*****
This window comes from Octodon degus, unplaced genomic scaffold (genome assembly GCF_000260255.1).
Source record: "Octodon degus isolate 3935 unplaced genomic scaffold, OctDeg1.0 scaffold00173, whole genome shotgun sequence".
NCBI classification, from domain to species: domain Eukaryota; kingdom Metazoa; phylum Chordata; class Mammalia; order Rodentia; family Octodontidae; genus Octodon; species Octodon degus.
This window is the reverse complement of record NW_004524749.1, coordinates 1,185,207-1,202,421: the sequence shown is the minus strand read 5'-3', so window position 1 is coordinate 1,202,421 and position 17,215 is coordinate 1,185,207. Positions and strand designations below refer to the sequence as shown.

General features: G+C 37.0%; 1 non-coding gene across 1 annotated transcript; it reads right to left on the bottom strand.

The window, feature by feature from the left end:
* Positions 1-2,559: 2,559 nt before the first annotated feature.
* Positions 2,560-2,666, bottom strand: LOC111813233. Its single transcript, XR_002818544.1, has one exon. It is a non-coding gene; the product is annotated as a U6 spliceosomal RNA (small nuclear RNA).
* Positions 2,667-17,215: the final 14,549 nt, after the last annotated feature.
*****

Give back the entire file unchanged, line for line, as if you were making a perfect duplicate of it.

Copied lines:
This window comes from Octodon degus, unplaced genomic scaffold (genome assembly GCF_000260255.1).
Source record: "Octodon degus isolate 3935 unplaced genomic scaffold, OctDeg1.0 scaffold00173, whole genome shotgun sequence".
NCBI classification, from domain to species: domain Eukaryota; kingdom Metazoa; phylum Chordata; class Mammalia; order Rodentia; family Octodontidae; genus Octodon; species Octodon degus.
This window is the reverse complement of record NW_004524749.1, coordinates 1,185,207-1,202,421: the sequence shown is the minus strand read 5'-3', so window position 1 is coordinate 1,202,421 and position 17,215 is coordinate 1,185,207. Positions and strand designations below refer to the sequence as shown.

General features: G+C 37.0%; 1 non-coding gene across 1 annotated transcript; it reads right to left on the bottom strand.

The window, feature by feature from the left end:
* Positions 1-2,559: 2,559 nt before the first annotated feature.
* Positions 2,560-2,666, bottom strand: LOC111813233. Its single transcript, XR_002818544.1, has one exon. It is a non-coding gene; the product is annotated as a U6 spliceosomal RNA (small nuclear RNA).
* Positions 2,667-17,215: the final 14,549 nt, after the last annotated feature.